“From the rising of the sun to its setting, from the [four] compass points of the earth, arises a mighty cry — #freezone9bloggers!” – @feathersproject
When Ethiopia’s Zone9 bloggers and their journalist colleagues were charged with terrorism two weeks ago, our community members put their heads together to decide how we might help the bloggers, four of whom are Global Voices translators.
Nigerian writer and GV community leader Nwachukwu Egbunike responded to the call with zeal. “Something just occurred to me,” he wrote to our mailing list. “The last Twitter Campaign was led by Anglophone Africa but had a global impact. Can we have a truly global campaign this time around, tweeting in various languages at a specific time for the #Zone9Bloggers? At least for starters: English, French and Portuguese Africa calling for their release, same day, same time with same hashtag!” After a few days of organizing local teams in as many time zones as we could cover — from Hong Kong to Islamabad to Cairo to San Francisco — a global, multilingual tweetathon was born. Nwach helped kick things off with a series of inspiring tweets for our global community:
Ethiopian bloggers and social mediaites in country and abroad were among some of the most prolific participants in the event. Ethiopian women's rights activist and Vital Voices fellow Selamawit Adugna tweeted:
Human rights blogger @Bereket, who blogs at AddCafe urged followers:
Former leader of the Ethiopian Human Rights Council Yoseph Mulugeta, a highly regarded expert on Ethiopia judicial system, tweeted:
Exiled Ethiopian media expert and civil liberties advocate Fasiledes created another in a series of Storify roundups about the campaign, which have been widely shared since their April 25 arrest.
Although many participants come from Ethiopia or have direct ties to the situation, messages of support from around the globe flooded the hashtag. Mozambican journalism student Alexandre Zerinho tweeted:
United against threats to free expression #FreeZone9Bloggers
Some tweeted images along with their messages of support:
Oiwan Lam, a Hong Kong-based media freedom advocate and China editor for Global Voices’ Advocacy project, tweeted:
Ethiopia's suppression of Internet speech is very strange, because adult illiteracy in this country is 61%, and the Internet penetration rate is only 1.5% [how can these remarks constitute a real threat to the regime? … Is the “Chinese model” doing mischief here?
Cuban blogger Sandra Abd’Allah Alvarez, who writes about race and politics from Havana, tweeted:
Echoing many other tweets on the topic, Berlin-based open knowledge advocate Zara Rahman expressed shock over charges against the bloggers that condemned their use of “Security in a Box”, a digital security training tool used widely by human rights activists around the globe:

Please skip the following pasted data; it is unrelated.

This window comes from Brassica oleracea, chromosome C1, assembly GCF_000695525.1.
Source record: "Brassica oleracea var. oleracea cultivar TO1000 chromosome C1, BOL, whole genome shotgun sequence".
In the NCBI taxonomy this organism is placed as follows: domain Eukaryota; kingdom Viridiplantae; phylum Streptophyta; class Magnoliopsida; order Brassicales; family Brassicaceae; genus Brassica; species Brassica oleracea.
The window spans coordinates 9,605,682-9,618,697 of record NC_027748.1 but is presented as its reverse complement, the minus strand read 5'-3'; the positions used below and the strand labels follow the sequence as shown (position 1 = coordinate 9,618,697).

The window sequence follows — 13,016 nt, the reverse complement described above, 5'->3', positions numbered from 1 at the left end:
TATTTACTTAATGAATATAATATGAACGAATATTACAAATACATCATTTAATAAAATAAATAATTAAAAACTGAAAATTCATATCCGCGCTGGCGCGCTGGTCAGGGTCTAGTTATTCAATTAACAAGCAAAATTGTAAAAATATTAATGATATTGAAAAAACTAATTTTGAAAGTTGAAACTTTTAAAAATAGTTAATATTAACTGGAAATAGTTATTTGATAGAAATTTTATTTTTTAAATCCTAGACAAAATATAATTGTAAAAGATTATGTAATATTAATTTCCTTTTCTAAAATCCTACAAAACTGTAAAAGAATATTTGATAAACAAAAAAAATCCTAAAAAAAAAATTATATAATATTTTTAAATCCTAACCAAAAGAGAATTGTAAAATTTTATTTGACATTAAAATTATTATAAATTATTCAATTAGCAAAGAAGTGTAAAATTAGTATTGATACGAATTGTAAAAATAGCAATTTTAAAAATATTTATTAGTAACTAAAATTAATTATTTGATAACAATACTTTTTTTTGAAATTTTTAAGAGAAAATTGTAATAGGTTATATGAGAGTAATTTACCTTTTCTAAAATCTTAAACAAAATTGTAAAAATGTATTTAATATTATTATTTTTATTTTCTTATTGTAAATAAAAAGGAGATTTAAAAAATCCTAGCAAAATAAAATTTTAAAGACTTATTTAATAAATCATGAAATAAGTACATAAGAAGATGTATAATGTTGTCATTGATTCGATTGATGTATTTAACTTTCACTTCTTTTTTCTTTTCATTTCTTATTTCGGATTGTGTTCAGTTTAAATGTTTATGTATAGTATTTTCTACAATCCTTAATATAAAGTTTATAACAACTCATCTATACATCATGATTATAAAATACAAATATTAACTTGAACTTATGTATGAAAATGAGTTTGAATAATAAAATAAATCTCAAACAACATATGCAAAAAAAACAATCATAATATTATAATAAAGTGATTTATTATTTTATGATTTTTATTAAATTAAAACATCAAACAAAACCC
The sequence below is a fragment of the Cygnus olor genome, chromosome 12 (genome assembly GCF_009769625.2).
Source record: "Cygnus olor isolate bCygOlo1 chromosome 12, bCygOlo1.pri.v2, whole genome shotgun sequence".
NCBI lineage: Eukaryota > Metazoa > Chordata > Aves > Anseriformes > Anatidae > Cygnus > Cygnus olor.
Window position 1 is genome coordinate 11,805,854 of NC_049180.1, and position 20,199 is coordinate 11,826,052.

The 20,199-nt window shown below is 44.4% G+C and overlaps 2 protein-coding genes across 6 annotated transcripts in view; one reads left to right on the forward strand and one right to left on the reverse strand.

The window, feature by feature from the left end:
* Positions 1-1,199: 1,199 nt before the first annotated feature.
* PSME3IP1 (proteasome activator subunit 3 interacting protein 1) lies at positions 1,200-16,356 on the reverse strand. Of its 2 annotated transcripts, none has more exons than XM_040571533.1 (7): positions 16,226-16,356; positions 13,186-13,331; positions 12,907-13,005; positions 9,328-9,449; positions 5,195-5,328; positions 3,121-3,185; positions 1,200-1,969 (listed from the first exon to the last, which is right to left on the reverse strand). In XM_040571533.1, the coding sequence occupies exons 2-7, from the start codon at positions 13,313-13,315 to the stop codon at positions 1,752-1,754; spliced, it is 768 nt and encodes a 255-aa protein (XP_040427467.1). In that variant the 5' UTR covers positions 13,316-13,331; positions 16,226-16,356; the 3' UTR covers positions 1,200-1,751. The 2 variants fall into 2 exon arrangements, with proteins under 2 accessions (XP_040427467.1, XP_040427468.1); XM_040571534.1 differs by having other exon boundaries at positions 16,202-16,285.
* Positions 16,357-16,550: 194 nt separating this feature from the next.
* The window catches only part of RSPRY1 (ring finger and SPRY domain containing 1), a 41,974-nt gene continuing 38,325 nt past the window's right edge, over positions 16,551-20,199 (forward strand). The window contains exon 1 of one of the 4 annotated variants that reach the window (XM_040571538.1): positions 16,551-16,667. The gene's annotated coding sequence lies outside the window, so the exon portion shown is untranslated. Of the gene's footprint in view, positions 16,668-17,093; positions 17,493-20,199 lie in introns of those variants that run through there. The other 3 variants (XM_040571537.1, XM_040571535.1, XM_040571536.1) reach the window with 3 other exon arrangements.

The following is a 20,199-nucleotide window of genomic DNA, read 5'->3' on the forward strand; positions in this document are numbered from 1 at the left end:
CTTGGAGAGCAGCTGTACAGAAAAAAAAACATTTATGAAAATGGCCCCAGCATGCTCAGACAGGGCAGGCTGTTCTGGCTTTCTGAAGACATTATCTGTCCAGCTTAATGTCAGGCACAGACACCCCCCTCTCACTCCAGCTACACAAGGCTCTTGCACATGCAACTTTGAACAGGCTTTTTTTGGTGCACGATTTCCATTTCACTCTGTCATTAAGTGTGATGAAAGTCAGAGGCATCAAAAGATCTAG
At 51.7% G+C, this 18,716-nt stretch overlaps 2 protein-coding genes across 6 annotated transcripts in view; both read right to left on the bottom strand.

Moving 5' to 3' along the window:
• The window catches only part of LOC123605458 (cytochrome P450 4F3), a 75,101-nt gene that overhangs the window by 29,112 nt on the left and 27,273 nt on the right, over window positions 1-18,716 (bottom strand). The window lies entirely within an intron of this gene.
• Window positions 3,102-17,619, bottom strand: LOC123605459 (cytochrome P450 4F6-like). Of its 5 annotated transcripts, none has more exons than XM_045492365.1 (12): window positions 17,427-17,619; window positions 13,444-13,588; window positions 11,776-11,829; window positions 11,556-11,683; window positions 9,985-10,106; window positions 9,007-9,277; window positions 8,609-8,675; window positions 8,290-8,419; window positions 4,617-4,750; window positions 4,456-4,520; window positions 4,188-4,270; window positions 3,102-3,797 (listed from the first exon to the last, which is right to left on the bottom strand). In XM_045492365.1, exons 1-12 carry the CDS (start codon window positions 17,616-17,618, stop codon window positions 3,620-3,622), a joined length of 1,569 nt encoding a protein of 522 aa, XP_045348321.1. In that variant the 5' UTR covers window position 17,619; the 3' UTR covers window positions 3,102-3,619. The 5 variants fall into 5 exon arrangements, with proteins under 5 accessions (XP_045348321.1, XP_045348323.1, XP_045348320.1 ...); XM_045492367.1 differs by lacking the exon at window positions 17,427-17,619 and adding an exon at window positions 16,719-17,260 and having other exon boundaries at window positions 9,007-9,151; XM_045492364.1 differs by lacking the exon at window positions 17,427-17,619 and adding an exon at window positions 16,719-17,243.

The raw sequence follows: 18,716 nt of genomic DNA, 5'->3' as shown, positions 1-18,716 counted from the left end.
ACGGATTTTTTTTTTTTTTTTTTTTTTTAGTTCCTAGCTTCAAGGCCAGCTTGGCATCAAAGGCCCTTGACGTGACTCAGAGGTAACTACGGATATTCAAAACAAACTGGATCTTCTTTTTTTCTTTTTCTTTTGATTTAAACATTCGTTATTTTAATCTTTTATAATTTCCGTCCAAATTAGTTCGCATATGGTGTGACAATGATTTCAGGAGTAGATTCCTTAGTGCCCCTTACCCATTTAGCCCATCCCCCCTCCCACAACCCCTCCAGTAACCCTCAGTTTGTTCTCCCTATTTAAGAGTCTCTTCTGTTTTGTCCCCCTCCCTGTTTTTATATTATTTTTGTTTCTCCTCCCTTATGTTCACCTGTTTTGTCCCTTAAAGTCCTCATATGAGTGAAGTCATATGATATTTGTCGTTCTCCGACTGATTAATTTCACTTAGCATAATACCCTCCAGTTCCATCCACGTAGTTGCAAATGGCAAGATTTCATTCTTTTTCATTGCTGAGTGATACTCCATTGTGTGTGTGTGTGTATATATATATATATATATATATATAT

— Zara Rahman (@zararah) July 31, 2014
Sudanese blogger and human rights activist Dalia Haj-Omar challenged critics to acknowledge that authorities have violated the bloggers’ fundamental right to free expression.
— Dalia Haj-Omar (@daloya) July 31, 2014
Ethiopian human rights advocate @Jomanex reminded followers that U.S. Secretary of State John Kerry met and chatted with detained Zone9 blogger Natnael Feleke at an Addis forum on development and innovation in 2013, and positioned this in contrast with terror charges issued by authorities under the Ethiopian People's Revolutionary Democratic Front (EPRDF). He tweeted:
— Jomanex (@jomanex) July 31, 2014
Just days after the bloggers’ arrest, Secretary Kerry visited Addis Ababa and publicly condemned the arrest, but to no avail. Argawn Ashine expressed disappointment with the inconsistent positions taken on the issue by different U.S. government agencies.
— Argaw Ashine (@argawnmg) July 31, 2014
Unfortunately, the position of the U.S. State Department is not the sole determining factor of U.S. policy towards Ethiopia, the second most populous nation in Africa. As its most stable ally in the Horn of Africa, Ethiopia receives millions of dollars worth of military and economic aid from the U.S. government each year, in a partnership that human rights defenders believe trumps the priorities of other government agencies and media freedom advocates.
Although their trial was scheduled to begin on August 4, state prosecutors have reportedly requested an extension of several days’ time — the trial has now been adjourned to until August 20. Meanwhile, Zone9 member Endalk Chala, who lives in the U.S., reports that five Ethiopian newspapers were issued criminal charges today:
— endalk2006 (@endalk2006) August 4, 2014
On the ground, online and behind the scenes, the global effort to secure the bloggers’ release will continue in the weeks ahead. For updates on the case and campaign, visit the Trial Tracker blog and watch the #FreeZone9Bloggers hashtag on Twitter.